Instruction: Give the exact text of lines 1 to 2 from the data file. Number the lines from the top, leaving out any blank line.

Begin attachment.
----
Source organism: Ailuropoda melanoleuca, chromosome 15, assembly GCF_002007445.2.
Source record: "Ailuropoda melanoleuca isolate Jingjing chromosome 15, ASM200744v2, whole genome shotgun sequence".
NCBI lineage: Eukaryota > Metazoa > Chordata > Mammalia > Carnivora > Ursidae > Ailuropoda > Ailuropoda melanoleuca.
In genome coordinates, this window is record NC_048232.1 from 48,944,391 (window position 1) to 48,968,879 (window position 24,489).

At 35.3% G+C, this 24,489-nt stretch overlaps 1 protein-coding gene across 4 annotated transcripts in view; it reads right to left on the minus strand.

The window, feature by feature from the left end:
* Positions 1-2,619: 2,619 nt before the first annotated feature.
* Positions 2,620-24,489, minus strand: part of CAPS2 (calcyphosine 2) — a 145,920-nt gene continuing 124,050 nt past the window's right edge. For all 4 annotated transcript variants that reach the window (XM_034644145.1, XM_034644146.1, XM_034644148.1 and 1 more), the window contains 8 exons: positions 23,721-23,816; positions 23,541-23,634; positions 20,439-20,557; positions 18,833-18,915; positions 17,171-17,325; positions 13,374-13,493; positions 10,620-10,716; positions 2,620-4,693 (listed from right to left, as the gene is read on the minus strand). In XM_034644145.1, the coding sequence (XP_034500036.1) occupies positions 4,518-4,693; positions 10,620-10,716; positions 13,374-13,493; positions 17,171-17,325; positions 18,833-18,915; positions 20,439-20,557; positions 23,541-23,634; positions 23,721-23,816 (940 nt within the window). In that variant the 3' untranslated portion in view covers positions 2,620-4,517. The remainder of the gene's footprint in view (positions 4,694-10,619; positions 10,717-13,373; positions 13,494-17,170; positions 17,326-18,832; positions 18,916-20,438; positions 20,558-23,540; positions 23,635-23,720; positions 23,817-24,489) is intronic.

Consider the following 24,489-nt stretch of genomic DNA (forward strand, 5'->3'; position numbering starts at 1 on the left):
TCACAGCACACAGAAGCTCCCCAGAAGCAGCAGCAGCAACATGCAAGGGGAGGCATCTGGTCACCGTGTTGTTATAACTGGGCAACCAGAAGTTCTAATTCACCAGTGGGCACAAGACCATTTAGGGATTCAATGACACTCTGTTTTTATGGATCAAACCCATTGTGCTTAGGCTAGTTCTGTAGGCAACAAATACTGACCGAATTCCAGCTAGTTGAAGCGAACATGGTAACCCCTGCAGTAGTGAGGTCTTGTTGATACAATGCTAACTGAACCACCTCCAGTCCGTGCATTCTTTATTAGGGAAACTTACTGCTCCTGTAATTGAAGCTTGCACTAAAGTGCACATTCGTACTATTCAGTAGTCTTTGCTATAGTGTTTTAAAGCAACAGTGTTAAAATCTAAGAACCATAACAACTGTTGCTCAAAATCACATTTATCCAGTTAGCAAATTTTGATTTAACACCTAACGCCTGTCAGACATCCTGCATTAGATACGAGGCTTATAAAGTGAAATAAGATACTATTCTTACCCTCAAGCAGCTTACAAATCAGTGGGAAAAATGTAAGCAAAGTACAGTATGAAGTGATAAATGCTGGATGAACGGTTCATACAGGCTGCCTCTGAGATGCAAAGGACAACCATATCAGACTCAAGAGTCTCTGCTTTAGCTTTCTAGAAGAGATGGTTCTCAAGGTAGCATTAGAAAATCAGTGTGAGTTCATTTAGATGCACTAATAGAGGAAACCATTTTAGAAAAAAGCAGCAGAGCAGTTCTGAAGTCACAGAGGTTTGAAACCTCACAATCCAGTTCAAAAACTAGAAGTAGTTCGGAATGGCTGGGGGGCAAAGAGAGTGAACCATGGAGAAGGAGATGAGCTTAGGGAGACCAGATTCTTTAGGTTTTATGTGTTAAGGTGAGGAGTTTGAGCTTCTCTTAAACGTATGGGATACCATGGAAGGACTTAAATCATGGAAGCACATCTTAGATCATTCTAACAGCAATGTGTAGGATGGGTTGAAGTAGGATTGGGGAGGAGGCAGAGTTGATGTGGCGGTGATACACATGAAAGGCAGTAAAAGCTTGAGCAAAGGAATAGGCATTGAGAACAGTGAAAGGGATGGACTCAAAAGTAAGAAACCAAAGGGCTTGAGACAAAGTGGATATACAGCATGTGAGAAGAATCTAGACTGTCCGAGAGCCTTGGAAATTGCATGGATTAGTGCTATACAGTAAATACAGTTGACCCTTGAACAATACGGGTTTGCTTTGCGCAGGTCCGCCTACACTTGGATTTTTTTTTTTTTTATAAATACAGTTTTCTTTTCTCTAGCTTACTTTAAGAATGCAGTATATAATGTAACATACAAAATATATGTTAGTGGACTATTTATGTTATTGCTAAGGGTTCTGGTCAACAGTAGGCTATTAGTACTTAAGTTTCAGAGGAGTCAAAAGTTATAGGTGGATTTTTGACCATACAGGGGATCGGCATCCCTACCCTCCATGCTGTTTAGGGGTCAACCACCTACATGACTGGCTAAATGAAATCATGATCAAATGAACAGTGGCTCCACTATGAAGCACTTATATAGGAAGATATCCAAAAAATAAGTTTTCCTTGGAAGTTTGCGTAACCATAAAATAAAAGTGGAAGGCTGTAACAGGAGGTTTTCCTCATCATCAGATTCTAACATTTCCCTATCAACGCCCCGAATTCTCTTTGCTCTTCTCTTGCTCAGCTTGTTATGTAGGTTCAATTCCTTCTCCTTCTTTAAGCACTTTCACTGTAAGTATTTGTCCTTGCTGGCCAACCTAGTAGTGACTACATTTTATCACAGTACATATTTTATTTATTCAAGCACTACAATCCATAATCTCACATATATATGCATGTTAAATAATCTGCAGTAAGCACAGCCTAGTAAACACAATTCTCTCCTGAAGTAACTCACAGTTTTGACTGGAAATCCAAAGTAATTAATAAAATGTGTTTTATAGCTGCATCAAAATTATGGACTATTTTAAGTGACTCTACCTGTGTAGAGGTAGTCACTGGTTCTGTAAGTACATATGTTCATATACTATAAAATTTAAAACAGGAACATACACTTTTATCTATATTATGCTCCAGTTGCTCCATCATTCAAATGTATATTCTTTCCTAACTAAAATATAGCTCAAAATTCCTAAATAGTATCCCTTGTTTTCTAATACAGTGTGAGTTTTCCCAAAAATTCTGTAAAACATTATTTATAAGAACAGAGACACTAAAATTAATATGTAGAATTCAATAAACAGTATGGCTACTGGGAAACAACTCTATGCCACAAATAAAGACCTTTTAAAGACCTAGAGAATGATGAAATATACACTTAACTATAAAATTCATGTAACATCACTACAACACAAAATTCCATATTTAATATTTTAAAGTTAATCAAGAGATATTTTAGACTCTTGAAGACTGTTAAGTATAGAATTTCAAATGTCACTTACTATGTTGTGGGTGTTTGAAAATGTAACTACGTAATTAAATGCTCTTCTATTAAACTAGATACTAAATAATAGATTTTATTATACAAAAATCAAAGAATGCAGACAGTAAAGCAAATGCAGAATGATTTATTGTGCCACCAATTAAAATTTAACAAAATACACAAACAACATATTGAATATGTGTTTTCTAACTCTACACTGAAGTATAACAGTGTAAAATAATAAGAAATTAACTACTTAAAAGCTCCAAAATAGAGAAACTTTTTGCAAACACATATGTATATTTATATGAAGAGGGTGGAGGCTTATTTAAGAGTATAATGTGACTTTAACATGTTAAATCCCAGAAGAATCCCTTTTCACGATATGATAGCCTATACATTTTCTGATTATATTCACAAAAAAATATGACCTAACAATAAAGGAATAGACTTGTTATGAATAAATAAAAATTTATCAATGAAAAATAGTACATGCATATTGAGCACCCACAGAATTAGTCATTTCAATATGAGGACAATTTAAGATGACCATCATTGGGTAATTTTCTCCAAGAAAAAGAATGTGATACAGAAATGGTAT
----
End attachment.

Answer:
Source organism: Ailuropoda melanoleuca, chromosome 15, assembly GCF_002007445.2.
Source record: "Ailuropoda melanoleuca isolate Jingjing chromosome 15, ASM200744v2, whole genome shotgun sequence".